All indirect incomes, including dividends received on shares, interests earned, profits earned on asset sales and recovered debts go to the credit side. 


Here is a Sample P & L Account

Particulars

Amount

Particulars

Amount

To gross loss (brought from trading account)

XXX

By gross profit (brought from trading account)

XXX

To salaries (adjust O/S and prepaid)

XXX

By rent received

XXX

To rents and taxes

XXX

By discounts earned

XXX

To travelling expenses

XXX

By interests earned

XXX

To stationary/printing expenses

XXX

By bad debts recovered

XXX

To postage

XXX

By commissions earned

XXX

To audit & legal charges

XXX

By dividends received

XXX

To telephone expenses

XXX

By income from other sources

XXX

To insurance premium (prepaid adjusted)

XXX

By Net Loss (transferred to Capital A/C)

XXX

To marketing/advertisement

XXX



To interest paid

XXX



To interest paid

XXX



To discount allowed

XXX



To sundry expenses

XXX



To carriage outwards

XXX



To bad debts

XXX



To depreciation

XXX



To loss by fire/theft

XXX



To any other expenses

XXX



To net profit (transferred to Capital A/C)

XXX




A Profit and Loss Account may have certain other essential information too. For a further and detailed study, refer to Vedantu’s online resources. Such information can help you become a more adept student of commerce.


Balance Sheet

Since this is, by definition, a sheet of information and not a statement, there are no elements of ‘to’ and ‘by’ as in the other accounts. The balance sheet consists of a company’s total assets, liabilities and capital as on the last day of a financial year.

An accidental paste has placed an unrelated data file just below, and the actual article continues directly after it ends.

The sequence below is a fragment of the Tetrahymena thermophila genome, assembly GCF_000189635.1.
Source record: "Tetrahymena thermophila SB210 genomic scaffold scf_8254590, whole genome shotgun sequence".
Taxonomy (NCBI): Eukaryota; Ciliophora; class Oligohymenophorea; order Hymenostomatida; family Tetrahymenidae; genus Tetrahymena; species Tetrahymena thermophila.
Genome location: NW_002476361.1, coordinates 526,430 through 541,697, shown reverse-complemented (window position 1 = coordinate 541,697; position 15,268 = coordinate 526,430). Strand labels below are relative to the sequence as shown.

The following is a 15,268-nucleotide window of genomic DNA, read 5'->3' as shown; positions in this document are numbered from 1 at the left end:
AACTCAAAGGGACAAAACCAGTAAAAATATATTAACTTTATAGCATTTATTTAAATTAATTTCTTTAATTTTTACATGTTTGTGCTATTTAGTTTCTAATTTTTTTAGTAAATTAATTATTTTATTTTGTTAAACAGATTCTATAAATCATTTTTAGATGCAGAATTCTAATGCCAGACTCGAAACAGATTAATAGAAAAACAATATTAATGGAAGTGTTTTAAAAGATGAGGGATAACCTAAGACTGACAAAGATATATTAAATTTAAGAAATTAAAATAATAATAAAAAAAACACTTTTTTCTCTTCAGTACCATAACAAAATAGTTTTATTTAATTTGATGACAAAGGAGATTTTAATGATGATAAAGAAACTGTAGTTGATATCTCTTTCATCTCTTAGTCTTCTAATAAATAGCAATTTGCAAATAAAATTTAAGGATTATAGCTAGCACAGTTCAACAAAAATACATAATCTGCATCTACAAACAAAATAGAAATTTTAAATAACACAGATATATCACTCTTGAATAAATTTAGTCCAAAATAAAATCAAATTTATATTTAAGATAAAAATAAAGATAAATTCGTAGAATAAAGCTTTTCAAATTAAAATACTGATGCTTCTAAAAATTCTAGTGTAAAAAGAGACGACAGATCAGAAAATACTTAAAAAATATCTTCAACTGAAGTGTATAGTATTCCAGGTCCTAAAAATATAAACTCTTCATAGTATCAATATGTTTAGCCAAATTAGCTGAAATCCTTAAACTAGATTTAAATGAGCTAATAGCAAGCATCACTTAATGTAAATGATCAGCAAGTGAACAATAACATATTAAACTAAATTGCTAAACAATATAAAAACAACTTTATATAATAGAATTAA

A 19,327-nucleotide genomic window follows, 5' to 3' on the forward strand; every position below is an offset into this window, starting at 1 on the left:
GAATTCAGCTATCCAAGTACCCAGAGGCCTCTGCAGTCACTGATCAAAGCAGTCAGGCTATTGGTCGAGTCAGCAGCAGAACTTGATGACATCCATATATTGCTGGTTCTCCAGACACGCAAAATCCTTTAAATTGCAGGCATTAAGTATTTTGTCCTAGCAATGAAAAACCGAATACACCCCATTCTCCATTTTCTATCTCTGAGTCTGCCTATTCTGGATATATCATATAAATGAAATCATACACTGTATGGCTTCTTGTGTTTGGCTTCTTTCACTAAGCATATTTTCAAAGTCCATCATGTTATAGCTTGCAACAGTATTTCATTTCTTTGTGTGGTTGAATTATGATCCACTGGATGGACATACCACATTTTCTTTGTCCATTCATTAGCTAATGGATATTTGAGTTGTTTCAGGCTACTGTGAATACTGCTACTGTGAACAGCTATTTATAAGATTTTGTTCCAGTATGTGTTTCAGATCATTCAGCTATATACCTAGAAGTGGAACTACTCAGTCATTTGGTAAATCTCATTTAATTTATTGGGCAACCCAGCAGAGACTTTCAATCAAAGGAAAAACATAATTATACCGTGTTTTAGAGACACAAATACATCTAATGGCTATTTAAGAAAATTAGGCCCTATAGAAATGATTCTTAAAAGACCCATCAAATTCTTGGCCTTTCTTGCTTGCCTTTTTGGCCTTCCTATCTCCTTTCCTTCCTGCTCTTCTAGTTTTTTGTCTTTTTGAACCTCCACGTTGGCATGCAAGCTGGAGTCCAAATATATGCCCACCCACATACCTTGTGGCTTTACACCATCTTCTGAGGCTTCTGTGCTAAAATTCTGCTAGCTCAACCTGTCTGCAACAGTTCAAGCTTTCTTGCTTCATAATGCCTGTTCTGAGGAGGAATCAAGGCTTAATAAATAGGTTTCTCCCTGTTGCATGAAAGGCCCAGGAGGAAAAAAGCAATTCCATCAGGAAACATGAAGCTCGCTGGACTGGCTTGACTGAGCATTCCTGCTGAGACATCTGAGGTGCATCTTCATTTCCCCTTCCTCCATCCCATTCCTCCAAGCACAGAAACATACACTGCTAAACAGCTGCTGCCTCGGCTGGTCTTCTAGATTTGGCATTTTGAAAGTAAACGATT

All LHS elements of a balance sheet are liabilities. All RHS elements of a balance sheet are assets. During Balance Sheet preparations, the liabilities must equal the assets.


Here is a Sample of the Balance Sheet of a Fictitious Company

Liabilities

Amount

Assets

Amount

Capital

(Less drawings-85000-10000)

75000

Land and building

1,00,000

Reserves and surplus

25000

Plant and machinery

10000

Outstanding expenses

5000

Furniture

3000

Loans

25000

Stock

10000

Trade creditors

10000

Sundry debtors

6000

Bills payable

10000

Bills receivable

9000



Misc. investments

2000



Cash in hand

10000

Total sum

1,50,000

Total sum

1,50,000


The Balance Sheet is the most important financial tool for any enterprise to assess its financial position and where it stands for future planning and implementation.


Balance Sheet also helps identify areas where the company is facing hurdles and difficulties. The management can then plan accordingly. With these final accounts examples, you would now be able to better grasp its intricacies. To have a better understanding of final accounts and learn how to prepare them accurately, find more study material with Vedantu online.

FAQ (Frequently Asked Questions)

1. What are Final Accounts?

The Balance Sheet, Profit and Loss Account and Trading Account of any company at the end of a financial year are collectively known as final accounts. It determines the financial strength, or lack thereof, of an enterprise’s financial position.

2. How to Prepare Final Accounts?

All assets and liabilities of an entity are taken, analysed and tabulated as shown above. Once the process is completed, the accountants of that enterprise prepare the final accounts based on rigorous accounting standards that currently exist. There might be scrutiny of its accuracy later by auditors, external or internal. As adjustments are an essential part of any final account, you must also check final accounts with adjustments examples to better understand the concept.